Local Commentary

Editorial: Ockham’s Razor Aims at Schools

Ockham’s Razor, as critics of the concept point out, can be equivalent to establishing the parameters of reality first, and then trying to stuff reality into it.

As the record-setting economic downturn that began in 2008 continues to bedevil the finances of governments worldwide, on the local level in the U.S., revenue shortfalls are testing the resilience of basic services to degrees not seen before.

Few have taken a harder hit than the City of Falls Church, which because of it inordinate dependence on residential real estate taxes to begin with, saw a precipitous drop in tax revenues due to a trend of sharp declines in assessments, a trend that is projected to continue. On top of that, the small jurisdiction took a body blow from a hostile neighboring jurisdiction when the Fairfax Water System sued and not only won, but was backed by a judge willing to compel Falls Church to pay out almost $7 million (in the context of a $66 million annual budget).

State and federal support funds are drying up, there is no new federal stimulus, and Falls Church, which has been sustained – including with buoyed real estate values – on the reputation of its school system, is now looking down the barrel at drastic cuts in the quality of its educational product.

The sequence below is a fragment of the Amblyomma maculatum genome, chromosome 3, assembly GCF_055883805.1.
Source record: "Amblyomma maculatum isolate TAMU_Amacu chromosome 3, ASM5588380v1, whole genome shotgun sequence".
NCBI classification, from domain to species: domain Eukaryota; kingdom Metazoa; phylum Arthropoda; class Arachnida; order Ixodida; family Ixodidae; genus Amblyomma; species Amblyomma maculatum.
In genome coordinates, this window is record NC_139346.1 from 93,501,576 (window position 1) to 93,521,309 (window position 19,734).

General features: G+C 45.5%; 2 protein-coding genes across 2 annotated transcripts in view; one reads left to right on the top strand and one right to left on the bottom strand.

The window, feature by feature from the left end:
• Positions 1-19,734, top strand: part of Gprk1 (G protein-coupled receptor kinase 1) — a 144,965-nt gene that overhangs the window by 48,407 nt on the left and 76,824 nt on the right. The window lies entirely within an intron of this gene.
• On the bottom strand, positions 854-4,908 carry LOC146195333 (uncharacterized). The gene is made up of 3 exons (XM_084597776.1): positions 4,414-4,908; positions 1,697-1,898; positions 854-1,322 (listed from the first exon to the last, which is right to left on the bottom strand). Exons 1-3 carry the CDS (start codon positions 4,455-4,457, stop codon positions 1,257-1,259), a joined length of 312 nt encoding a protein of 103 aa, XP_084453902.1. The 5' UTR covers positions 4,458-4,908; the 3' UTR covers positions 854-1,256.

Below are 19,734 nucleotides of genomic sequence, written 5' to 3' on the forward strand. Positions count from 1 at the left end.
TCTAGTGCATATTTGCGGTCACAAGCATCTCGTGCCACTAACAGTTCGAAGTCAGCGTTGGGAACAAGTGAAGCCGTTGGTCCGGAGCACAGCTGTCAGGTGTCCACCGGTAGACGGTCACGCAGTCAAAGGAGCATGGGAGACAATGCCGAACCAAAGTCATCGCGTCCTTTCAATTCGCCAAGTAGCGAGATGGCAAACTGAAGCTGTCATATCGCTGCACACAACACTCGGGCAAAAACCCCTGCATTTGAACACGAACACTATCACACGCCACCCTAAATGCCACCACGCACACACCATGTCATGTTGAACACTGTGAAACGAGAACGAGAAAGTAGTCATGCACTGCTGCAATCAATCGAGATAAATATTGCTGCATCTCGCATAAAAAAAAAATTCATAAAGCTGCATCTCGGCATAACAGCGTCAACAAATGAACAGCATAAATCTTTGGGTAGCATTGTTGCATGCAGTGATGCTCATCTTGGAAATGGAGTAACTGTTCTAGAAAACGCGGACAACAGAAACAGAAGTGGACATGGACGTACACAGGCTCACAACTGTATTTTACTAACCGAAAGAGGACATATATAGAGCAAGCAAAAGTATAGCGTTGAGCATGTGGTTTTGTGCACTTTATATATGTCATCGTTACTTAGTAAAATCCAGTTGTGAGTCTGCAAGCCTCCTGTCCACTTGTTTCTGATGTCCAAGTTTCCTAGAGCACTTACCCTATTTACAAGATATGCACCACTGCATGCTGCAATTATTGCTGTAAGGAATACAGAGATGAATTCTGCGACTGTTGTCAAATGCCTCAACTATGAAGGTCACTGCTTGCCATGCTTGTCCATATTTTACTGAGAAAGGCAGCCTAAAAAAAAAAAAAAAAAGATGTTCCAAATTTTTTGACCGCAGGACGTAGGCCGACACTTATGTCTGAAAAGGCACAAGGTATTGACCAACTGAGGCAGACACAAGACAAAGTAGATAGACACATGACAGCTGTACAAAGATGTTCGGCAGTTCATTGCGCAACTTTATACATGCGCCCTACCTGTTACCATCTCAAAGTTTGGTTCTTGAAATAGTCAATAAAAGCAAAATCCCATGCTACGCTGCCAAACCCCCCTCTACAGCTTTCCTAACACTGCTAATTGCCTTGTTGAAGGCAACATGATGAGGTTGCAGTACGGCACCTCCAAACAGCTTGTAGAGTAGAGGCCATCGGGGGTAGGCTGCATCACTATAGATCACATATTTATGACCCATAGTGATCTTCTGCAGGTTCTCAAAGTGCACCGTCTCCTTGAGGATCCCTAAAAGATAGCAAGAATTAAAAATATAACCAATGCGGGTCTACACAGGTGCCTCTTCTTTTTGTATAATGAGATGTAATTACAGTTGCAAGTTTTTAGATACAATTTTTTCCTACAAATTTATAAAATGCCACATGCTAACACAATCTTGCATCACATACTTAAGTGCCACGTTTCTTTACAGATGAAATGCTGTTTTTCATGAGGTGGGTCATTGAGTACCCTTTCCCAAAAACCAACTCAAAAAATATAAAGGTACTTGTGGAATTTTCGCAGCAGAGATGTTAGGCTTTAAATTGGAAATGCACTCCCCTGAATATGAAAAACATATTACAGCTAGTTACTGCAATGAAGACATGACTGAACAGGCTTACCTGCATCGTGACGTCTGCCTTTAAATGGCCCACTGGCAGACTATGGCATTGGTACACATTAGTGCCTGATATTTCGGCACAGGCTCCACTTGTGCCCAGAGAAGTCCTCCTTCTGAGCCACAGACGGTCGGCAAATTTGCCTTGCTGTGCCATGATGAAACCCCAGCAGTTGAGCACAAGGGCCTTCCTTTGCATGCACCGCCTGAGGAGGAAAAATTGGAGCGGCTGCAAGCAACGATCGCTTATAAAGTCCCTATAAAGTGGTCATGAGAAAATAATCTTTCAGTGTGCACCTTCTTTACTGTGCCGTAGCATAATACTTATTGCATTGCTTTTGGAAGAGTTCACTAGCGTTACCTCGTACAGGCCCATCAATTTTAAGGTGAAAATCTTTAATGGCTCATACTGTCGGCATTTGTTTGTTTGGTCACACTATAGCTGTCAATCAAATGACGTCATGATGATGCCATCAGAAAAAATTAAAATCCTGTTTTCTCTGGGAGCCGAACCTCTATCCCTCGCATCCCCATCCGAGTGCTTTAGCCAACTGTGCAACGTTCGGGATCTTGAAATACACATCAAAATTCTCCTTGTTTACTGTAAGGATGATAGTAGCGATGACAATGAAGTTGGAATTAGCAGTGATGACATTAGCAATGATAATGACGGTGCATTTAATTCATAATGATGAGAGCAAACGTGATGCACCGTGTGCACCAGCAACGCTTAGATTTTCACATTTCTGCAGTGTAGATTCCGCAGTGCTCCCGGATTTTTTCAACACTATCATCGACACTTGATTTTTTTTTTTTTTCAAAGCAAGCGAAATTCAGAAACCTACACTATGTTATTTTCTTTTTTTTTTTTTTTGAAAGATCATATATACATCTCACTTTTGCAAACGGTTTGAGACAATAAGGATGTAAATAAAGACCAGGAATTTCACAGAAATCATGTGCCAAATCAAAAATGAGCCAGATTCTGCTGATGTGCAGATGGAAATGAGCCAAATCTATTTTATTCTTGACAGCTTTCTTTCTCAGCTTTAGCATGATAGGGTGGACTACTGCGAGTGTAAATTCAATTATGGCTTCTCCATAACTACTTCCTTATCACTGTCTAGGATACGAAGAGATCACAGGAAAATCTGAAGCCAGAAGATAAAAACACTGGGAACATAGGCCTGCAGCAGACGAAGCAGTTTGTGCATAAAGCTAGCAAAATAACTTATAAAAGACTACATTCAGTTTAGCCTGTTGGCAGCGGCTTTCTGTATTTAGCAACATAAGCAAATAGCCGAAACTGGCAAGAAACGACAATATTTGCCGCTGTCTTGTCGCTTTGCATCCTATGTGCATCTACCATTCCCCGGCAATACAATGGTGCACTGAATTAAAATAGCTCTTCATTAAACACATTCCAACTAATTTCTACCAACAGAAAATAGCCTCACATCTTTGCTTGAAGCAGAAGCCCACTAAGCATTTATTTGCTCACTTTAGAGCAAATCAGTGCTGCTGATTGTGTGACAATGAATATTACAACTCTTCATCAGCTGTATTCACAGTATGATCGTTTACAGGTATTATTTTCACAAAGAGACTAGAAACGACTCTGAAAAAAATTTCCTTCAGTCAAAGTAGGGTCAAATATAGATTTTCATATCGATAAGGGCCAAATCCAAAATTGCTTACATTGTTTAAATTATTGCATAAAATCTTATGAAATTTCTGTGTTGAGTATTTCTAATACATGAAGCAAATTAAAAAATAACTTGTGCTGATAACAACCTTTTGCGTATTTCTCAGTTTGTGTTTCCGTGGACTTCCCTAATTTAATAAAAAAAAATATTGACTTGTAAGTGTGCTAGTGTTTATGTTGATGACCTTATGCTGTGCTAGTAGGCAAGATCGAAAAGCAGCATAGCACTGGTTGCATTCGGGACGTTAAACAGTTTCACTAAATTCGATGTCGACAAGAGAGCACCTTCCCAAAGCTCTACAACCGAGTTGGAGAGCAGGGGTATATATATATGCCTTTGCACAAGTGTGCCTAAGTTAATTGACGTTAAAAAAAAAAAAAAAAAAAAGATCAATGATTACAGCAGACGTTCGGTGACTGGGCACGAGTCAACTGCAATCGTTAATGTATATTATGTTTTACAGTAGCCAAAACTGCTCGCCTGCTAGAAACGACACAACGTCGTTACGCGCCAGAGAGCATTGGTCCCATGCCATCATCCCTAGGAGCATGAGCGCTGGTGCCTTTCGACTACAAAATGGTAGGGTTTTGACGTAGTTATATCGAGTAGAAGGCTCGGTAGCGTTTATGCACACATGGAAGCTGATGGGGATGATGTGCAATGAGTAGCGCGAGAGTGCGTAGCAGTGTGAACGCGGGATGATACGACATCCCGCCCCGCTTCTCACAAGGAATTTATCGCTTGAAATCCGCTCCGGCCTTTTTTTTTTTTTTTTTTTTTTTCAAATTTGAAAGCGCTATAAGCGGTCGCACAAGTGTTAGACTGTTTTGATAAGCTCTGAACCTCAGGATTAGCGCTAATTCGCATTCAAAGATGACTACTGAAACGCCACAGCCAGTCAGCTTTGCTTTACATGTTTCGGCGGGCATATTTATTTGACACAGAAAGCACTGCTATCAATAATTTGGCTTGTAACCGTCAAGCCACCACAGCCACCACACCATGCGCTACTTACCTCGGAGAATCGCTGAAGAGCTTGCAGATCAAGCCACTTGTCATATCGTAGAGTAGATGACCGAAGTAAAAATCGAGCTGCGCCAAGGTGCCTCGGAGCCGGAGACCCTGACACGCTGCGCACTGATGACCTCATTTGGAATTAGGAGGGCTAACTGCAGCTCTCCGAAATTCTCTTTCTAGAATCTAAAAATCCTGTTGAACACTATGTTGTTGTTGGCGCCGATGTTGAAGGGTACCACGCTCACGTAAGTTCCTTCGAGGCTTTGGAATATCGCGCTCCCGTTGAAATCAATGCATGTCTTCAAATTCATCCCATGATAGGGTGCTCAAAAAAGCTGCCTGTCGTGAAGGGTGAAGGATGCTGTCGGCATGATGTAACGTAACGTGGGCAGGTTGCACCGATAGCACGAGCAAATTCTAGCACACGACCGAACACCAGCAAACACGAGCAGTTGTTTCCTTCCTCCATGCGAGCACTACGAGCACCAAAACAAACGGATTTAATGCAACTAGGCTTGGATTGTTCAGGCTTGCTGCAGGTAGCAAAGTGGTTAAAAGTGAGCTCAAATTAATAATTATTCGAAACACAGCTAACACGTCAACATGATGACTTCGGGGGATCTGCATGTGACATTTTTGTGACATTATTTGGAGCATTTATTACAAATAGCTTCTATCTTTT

To set the stage for this veritable bloodbath, the Falls Church City Council this Monday voted unanimously to adopt an “Ockham’s Razor” approach to its next budget, giving the City Manager budget “direction” that locates reality in a concept of fiscally prudent practices (from Wall Street’s perspective) and leaves any realities outside that defining concept hanging out to dry.

While going to all the pains to insist that the “guidance” adopted Monday was not “written in stone,” still the process set up what many on the Council hope will be a stone-like artifice to protect real estate tax rates and the City’s fund balance against any actual needs by the school system or other services for more resources in the upcoming budget.

When you hold the tax rate to a four-cent increase (aimed at deriving the same net revenue next year as this) and commit to a systematic restoration of the fund balance to  a minimum of eight percent of the annual operating budget, then you are establishing that everything else is subordinate.

According to the math done Monday night, those parameters mean that even with no salary increases on the City side and no increase in the School Board budget, the City will still be half a million short of breakeven.

But increases in school enrollment, driving the need for more revenues, are already known. To hold the school budget to a zero increase is already known to be unattainable. The only way that the City Council’s use of  Ockham’s razor will work is with the deepest assault on basic school needs the City has ever experienced.